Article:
I’m taking Wikipedia’s word for it that the film is “loosely” based on Harry Harrison’s novel Make Room! Make Room! I’ve never read it, and in fact I’d forgotten it was the basis for this movie until I saw it mentioned in the credits. So no comparisons for this one.

This is a dystopian story set in 2022 when the Earth is so overcrowded that dead bodies — even murder victims — are picked up by the Sanitation Department. Apartments are scarce, but apartment house stairwells overflow with sleeping men and women. Certain enterprising women find comfortable lodgings as “furniture” for wealthier men. And food, of course, is a major concern.

Solving the food problem is the Soylent Corporation, which produces wafers made from plankton. Even that, however, seems to be running low. Then a high-ranking member of the Soylent board is murdered and New York City Detective Robert Thorn (Charlton Heston) is assigned the case. Scoping the crime scene for clues (and anything he can steal for his own use), Thorn is convinced that the victim, who put up no struggle, wasn’t so much murdered as assassinated, and that he both knew it was coming and accepted it. The question is why, when he had so much to live for: a beautiful daughter, a luxurious apartment, real produce and even beef.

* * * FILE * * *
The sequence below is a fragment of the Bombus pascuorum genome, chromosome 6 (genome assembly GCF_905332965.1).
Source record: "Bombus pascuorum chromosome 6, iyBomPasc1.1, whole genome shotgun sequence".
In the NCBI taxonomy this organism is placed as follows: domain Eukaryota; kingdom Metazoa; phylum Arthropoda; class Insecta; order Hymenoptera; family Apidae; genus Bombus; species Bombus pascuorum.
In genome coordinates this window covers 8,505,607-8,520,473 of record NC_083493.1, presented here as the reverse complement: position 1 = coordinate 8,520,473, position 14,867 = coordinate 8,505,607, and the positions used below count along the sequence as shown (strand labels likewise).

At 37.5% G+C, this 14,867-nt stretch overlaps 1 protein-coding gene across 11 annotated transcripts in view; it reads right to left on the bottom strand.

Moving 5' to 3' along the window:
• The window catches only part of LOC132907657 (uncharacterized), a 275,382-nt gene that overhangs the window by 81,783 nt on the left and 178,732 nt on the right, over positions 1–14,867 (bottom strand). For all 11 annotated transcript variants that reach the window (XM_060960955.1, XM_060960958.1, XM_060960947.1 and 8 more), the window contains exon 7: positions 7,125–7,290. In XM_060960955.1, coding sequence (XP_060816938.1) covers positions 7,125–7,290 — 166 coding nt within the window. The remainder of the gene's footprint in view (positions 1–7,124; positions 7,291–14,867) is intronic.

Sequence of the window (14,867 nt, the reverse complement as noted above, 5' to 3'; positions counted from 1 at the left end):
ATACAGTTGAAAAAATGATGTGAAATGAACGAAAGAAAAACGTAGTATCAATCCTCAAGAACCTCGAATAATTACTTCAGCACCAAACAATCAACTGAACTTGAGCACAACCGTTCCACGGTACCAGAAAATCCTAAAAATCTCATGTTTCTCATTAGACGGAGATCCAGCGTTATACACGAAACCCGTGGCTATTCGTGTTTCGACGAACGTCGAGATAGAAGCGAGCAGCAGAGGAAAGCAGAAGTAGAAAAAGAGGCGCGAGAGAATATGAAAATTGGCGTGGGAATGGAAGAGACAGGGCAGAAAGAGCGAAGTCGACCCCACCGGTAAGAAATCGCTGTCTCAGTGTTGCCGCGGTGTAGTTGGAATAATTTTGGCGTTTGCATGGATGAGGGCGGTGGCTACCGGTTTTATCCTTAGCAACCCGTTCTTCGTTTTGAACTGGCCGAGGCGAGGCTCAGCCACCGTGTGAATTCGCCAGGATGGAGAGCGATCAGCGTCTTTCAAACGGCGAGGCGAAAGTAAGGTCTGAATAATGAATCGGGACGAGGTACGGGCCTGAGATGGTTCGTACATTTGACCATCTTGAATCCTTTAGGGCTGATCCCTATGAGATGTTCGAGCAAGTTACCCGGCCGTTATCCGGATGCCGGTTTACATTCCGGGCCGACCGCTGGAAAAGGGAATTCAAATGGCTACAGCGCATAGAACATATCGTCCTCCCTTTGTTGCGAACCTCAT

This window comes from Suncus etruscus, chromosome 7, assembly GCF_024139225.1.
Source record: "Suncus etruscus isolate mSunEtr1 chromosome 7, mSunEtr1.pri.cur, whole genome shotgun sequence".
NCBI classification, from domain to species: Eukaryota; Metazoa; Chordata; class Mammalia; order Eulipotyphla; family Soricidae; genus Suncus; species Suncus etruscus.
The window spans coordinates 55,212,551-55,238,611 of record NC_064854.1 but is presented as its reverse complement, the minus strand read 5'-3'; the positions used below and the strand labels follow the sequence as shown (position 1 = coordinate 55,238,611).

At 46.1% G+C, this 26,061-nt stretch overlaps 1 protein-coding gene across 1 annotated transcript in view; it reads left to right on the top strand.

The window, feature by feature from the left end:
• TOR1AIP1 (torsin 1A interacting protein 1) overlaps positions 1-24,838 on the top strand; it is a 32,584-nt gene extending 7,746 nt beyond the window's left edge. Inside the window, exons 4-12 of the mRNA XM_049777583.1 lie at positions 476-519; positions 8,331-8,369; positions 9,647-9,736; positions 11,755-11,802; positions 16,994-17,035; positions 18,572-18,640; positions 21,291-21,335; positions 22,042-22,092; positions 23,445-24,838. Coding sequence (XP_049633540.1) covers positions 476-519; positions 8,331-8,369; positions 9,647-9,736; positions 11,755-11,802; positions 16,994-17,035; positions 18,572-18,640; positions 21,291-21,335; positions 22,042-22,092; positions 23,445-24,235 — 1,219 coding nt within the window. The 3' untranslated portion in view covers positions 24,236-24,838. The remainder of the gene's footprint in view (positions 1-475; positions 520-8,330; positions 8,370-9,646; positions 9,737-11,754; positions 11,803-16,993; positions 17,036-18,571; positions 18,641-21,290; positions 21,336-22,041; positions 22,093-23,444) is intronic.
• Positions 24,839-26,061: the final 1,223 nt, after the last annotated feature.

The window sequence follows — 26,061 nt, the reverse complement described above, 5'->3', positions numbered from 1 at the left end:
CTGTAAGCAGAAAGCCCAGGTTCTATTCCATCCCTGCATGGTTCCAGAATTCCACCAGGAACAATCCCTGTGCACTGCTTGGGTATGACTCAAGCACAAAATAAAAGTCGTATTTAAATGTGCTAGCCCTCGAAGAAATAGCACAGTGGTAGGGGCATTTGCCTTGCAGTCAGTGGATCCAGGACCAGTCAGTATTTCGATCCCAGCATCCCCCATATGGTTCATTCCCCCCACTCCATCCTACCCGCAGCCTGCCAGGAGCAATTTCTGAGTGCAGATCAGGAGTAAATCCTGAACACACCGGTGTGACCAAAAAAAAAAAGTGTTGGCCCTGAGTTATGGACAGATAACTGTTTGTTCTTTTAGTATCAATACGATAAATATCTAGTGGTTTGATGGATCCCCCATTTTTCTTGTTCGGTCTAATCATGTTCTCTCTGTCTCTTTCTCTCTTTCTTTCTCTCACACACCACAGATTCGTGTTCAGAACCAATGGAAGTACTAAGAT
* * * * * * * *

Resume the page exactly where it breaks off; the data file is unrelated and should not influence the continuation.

The victim was a man who knew too much and couldn’t handle it. You probably already know his secret (as I did), but I won’t spoil it for those who don’t. Even though — and this is significant — knowing doesn’t spoil the experience at all.

Why? Because this film builds its world with great confidence; it doesn’t ask you to believe, it dares you not to. It doesn’t hide itself in darkness and it highlights the little things — like a hot shower or a good meal — that make a world believable. This extends even to the psychology of its characters. One scene has Thorn beating up a suspect who tells him he’s too smart to hit a cop. But when Thorn smacks his girlfriend, he changes his mind. Better still is a very poignant yet exciting scene set in an assisted suicide center, with gorgeous classical music from Beethoven, Tchaikovsky, and Grieg playing on the soundtrack. It is, really, the signature scene of the film, for it shows us what has been lost to this future world while suggesting that it’s about to get a whole lot worse.

Edward G. Robinson, in his last film role, plays Sol Roth, Thorn’s “book.” He’s the educated research arm of the team (Thorn, of course, is the muscle), old enough to remember the days before strawberries cost $150 a jar. He’s very good, and the film scores again for making this team a real one. It’s not the usual good cop/crazy cop kind of thing; it’s legwork and knowledge, working together (rather like Nero Wolfe and Archie Goodwin, only with more action). Neither one alone could have solved the case.

A movie of surprising depth and swagger, Soylent Green is top-drawer, classic science fiction.